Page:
President Bush’s radio address this morning: “Good morning. For years, America’s automakers have faced serious challenges — burdensome costs, a shrinking share of the market, and declining profits. In recent months, the global financial crisis has made these challenges even more severe. Now some U.S. auto executives say that their companies are nearing collapse — and that the only way they can buy time to restructure is with help from the Federal government.
I’m not going to name names. I’m not going to lay blame. I’m just trying to clear my name.
This is a difficult situation that involves fundamental questions about government’s proper role. On the one hand, government has a responsibility not to undermine the private enterprise system. On the other hand, government has a responsibility to safeguard the broader health and stability of our economy.
I’m sacrificing A for B.
Addressing the challenges in the auto industry requires us to balance these two responsibilities. If we were to allow the free market to take its course now, it would almost certainly lead to disorderly bankruptcy and liquidation for the automakers. Under ordinary economic circumstances, I would say this is the price that failed companies must pay — and I would not favor intervening to prevent automakers from going out of business.
I don’t favor intervening in free markets unless I do.
But these are not ordinary circumstances. In the midst of a financial crisis and a recession, allowing the U.S. auto industry to collapse is not a responsible course of action. The question is how we can best give it a chance to succeed. Some argue the wisest path is to allow the auto companies to reorganize through Chapter 11 provisions of our bankruptcy laws — and provide a Federal loan to keep them operating while they try to restructure. But given the current state of the auto industry, my economic advisors believe that bankruptcy could now lead to its disorderly collapse — sending our economy into a deeper and longer recession.
A government-aided Chapter 11 is the right thing to do. But we’re not going to do it.
A more responsible option is to give auto companies an incentive to restructure outside of bankruptcy — and a brief window in which to do it. My Administration proposed legislation to achieve this, but Congress was unable to get a bill to my desk before adjourning for the year. This means the only way to stave off a collapse of the auto industry is for the executive branch to step in. So yesterday, I announced that the Federal government will grant loans to auto companies, which will provide help to them in two ways.
This is Barack Obama’s problem now.
First, the loans will give automakers three months to put in place plans to restructure into viable companies — which we believe they are capable of doing. Second, if restructuring cannot be accomplished outside of bankruptcy, the loans will provide time for companies to make the legal and financial preparations necessary for an orderly Chapter 11 process that offers a better prospect of long-term success.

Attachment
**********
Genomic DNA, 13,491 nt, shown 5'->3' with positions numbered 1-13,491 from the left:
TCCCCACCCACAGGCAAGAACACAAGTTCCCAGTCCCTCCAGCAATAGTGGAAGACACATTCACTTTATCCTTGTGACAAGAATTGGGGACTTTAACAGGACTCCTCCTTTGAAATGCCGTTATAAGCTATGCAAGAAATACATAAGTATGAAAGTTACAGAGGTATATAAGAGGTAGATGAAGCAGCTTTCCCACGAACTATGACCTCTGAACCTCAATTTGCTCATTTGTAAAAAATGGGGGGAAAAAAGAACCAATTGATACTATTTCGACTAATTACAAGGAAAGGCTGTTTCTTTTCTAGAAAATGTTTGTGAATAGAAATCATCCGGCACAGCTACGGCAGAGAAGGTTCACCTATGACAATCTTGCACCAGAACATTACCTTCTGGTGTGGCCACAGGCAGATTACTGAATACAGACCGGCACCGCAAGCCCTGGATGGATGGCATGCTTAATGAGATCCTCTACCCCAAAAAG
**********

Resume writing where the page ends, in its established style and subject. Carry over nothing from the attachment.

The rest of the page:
We believe GM and Chrysler can do what they say they’re going to do– minus the bits they say they’re going to do. But I can’t say that. Because if I did, I would be saying I don’t believe them. Which would mean this bailout makes no sense whatsoever. Anyway, like I said, this is Barack Obama’s problem now.
The terms of the loans will require the auto companies to demonstrate how they would become viable. They must pay back all their loans to the government, and show that their firms can earn a profit and achieve a positive net worth. This restructuring will require meaningful concessions from all involved in the auto industry — management, labor unions, creditors, bondholders, dealers, and suppliers. If a company fails to come up with a viable plan by March 31st, it will be required to repay its Federal loans. Taken together, these conditions send a clear message to everyone involved in American automakers: The time to make the hard decisions to become viable is now — or the only option will be bankruptcy.
Chrysler and GM must pay back the federal loans because that’s what a loan is: something you pay back. Actually, fuck it. If they can’t repay the money, they can declare bankruptcy. At that point, no one’s going to care about a measly $17.4b.
The actions I’m taking represent a step that we all wish were not necessary. But given the situation, it is the most effective and responsible way to address this challenge facing our Nation. By giving the auto companies a chance to restructure, we will shield the American people from a harsh economic blow at a vulnerable time. And we will give American workers an opportunity to show the world once again that they can meet challenges with ingenuity and determination, and emerge stronger than before.
Who’s your Daddy?
Thank you for listening.”